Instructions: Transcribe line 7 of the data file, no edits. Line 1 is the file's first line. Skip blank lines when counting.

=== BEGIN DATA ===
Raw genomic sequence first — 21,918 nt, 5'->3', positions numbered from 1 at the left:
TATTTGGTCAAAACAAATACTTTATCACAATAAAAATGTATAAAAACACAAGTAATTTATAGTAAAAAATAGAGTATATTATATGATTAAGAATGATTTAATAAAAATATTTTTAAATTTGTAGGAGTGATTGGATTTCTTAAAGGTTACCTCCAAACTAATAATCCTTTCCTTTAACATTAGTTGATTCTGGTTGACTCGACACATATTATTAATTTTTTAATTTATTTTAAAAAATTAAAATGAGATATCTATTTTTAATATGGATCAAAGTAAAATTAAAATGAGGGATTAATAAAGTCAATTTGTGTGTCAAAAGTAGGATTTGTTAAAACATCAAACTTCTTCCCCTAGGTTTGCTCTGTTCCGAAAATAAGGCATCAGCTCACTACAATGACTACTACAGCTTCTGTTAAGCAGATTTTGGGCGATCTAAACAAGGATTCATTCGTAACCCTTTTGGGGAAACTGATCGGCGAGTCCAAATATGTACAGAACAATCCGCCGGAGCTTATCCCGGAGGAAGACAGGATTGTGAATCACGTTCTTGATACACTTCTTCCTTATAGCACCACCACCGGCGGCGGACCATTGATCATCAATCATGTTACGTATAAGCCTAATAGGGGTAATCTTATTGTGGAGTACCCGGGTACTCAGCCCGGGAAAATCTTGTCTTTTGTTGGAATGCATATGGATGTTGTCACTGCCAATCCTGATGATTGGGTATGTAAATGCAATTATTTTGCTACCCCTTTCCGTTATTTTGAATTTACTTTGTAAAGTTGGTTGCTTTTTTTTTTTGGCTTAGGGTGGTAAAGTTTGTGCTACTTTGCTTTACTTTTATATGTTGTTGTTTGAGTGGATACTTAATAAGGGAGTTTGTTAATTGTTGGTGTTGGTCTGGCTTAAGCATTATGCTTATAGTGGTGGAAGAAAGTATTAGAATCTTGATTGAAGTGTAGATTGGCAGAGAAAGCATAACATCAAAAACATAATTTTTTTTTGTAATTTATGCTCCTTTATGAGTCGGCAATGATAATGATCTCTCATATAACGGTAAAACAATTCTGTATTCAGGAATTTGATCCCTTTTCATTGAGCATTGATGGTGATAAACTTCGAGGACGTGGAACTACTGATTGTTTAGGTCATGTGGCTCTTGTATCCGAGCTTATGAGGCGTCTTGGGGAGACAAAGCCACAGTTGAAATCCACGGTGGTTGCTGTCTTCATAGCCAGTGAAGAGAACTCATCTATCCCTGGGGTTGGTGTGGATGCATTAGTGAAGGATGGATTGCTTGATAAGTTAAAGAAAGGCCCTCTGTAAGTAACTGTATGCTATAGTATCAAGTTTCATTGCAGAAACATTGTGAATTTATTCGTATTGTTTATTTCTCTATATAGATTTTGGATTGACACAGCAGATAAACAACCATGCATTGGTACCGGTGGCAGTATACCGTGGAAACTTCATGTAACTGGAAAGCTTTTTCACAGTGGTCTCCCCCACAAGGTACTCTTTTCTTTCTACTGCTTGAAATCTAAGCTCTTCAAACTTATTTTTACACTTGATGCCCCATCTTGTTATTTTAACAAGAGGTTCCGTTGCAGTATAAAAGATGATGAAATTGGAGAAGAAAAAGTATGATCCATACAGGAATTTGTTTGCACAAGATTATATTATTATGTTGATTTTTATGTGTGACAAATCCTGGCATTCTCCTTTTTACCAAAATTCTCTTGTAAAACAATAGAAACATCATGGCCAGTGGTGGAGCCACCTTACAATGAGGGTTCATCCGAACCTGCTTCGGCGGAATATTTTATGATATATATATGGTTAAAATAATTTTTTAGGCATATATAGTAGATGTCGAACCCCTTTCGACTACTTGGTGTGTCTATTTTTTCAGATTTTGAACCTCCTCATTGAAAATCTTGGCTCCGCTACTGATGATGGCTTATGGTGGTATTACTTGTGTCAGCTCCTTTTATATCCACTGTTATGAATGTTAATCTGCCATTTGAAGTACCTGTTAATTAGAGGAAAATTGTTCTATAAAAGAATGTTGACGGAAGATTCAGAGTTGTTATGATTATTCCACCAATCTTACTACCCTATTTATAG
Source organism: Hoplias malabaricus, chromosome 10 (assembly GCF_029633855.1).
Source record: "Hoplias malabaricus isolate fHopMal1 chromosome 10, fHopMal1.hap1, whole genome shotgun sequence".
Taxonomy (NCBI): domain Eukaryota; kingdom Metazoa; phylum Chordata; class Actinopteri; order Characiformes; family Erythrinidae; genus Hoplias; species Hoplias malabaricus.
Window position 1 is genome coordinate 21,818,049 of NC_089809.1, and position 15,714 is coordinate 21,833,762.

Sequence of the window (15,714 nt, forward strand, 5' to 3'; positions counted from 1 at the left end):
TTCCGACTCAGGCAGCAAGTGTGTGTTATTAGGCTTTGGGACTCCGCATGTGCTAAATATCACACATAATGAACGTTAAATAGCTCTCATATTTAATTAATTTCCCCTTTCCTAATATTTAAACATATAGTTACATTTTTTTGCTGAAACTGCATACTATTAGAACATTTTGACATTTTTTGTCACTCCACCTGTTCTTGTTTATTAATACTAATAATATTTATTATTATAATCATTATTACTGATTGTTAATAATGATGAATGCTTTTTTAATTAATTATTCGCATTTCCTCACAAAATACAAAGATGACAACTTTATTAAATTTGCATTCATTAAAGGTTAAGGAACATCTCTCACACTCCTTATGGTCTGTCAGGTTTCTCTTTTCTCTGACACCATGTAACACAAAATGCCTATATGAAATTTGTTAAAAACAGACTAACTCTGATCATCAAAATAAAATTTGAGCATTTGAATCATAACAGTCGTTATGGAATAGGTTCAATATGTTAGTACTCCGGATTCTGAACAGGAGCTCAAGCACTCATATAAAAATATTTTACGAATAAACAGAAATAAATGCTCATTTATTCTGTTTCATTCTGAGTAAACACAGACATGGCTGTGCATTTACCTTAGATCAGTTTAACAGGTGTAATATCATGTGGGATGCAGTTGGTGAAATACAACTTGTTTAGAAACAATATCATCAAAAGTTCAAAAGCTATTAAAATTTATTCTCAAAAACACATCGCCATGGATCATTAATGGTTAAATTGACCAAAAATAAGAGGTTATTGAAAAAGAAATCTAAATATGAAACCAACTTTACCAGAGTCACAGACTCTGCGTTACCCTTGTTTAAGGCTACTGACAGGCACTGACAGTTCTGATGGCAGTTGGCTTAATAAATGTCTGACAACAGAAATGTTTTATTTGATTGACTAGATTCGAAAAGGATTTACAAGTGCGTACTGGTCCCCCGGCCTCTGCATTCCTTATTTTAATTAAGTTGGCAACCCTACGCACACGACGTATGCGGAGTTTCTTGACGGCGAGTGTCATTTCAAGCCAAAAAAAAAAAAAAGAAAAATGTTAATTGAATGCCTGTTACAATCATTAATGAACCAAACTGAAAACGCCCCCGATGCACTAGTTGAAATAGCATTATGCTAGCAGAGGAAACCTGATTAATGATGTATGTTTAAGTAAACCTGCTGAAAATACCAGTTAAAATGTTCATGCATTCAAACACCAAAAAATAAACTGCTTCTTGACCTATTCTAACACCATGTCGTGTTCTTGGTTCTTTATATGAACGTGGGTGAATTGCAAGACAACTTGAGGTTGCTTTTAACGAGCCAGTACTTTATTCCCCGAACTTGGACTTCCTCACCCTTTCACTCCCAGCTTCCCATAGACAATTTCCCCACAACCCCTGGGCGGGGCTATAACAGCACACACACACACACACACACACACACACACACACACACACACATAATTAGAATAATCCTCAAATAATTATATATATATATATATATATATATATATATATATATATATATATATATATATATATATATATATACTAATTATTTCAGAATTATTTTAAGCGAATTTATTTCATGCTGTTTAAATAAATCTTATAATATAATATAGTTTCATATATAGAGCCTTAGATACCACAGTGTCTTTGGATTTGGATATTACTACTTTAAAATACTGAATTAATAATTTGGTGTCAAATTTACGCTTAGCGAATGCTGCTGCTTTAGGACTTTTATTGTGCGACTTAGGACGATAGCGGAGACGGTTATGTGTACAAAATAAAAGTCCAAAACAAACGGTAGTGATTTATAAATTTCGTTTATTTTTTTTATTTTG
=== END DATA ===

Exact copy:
Sequence of the window (15,714 nt, forward strand, 5' to 3'; positions counted from 1 at the left end):